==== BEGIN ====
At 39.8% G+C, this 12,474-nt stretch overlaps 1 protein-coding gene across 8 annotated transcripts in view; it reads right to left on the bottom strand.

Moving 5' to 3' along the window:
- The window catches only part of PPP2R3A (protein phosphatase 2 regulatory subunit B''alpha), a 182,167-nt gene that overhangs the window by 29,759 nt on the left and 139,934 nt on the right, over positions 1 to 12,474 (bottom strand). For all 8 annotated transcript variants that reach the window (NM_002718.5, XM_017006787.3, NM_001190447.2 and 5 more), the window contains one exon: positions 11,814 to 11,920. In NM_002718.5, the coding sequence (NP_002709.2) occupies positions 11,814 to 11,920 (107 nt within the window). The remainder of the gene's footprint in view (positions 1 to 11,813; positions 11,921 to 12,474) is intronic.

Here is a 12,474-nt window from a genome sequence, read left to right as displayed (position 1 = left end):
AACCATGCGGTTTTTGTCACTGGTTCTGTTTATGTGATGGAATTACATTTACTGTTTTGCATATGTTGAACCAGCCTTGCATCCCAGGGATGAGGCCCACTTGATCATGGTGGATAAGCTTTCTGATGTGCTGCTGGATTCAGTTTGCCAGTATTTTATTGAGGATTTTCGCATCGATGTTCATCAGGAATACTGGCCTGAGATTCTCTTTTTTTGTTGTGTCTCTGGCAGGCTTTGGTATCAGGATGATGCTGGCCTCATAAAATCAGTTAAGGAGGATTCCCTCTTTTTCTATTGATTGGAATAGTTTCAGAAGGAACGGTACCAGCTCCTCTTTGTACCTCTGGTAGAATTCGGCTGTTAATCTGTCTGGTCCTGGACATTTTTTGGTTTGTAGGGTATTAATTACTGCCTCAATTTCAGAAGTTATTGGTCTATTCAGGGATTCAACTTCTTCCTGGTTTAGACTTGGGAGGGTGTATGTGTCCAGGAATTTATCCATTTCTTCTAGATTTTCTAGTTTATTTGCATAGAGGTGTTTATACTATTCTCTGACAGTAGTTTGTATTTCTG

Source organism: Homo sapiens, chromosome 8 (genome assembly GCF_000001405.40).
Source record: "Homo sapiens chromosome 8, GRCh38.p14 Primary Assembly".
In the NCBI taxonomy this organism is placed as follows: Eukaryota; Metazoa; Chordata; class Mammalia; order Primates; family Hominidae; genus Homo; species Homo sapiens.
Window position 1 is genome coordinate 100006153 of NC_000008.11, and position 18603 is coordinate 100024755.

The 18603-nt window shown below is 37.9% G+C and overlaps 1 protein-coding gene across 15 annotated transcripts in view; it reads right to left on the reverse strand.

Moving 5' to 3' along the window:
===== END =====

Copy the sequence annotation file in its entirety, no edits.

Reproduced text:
At 39.8% G+C, this 12,474-nt stretch overlaps 1 protein-coding gene across 8 annotated transcripts in view; it reads right to left on the bottom strand.

Moving 5' to 3' along the window:
- The window catches only part of PPP2R3A (protein phosphatase 2 regulatory subunit B''alpha), a 182,167-nt gene that overhangs the window by 29,759 nt on the left and 139,934 nt on the right, over positions 1 to 12,474 (bottom strand). For all 8 annotated transcript variants that reach the window (NM_002718.5, XM_017006787.3, NM_001190447.2 and 5 more), the window contains one exon: positions 11,814 to 11,920. In NM_002718.5, the coding sequence (NP_002709.2) occupies positions 11,814 to 11,920 (107 nt within the window). The remainder of the gene's footprint in view (positions 1 to 11,813; positions 11,921 to 12,474) is intronic.

Here is a 12,474-nt window from a genome sequence, read left to right as displayed (position 1 = left end):
AACCATGCGGTTTTTGTCACTGGTTCTGTTTATGTGATGGAATTACATTTACTGTTTTGCATATGTTGAACCAGCCTTGCATCCCAGGGATGAGGCCCACTTGATCATGGTGGATAAGCTTTCTGATGTGCTGCTGGATTCAGTTTGCCAGTATTTTATTGAGGATTTTCGCATCGATGTTCATCAGGAATACTGGCCTGAGATTCTCTTTTTTTGTTGTGTCTCTGGCAGGCTTTGGTATCAGGATGATGCTGGCCTCATAAAATCAGTTAAGGAGGATTCCCTCTTTTTCTATTGATTGGAATAGTTTCAGAAGGAACGGTACCAGCTCCTCTTTGTACCTCTGGTAGAATTCGGCTGTTAATCTGTCTGGTCCTGGACATTTTTTGGTTTGTAGGGTATTAATTACTGCCTCAATTTCAGAAGTTATTGGTCTATTCAGGGATTCAACTTCTTCCTGGTTTAGACTTGGGAGGGTGTATGTGTCCAGGAATTTATCCATTTCTTCTAGATTTTCTAGTTTATTTGCATAGAGGTGTTTATACTATTCTCTGACAGTAGTTTGTATTTCTG

Source organism: Homo sapiens, chromosome 8 (genome assembly GCF_000001405.40).
Source record: "Homo sapiens chromosome 8, GRCh38.p14 Primary Assembly".
In the NCBI taxonomy this organism is placed as follows: Eukaryota; Metazoa; Chordata; class Mammalia; order Primates; family Hominidae; genus Homo; species Homo sapiens.
Window position 1 is genome coordinate 100006153 of NC_000008.11, and position 18603 is coordinate 100024755.

The 18603-nt window shown below is 37.9% G+C and overlaps 1 protein-coding gene across 15 annotated transcripts in view; it reads right to left on the reverse strand.

Moving 5' to 3' along the window: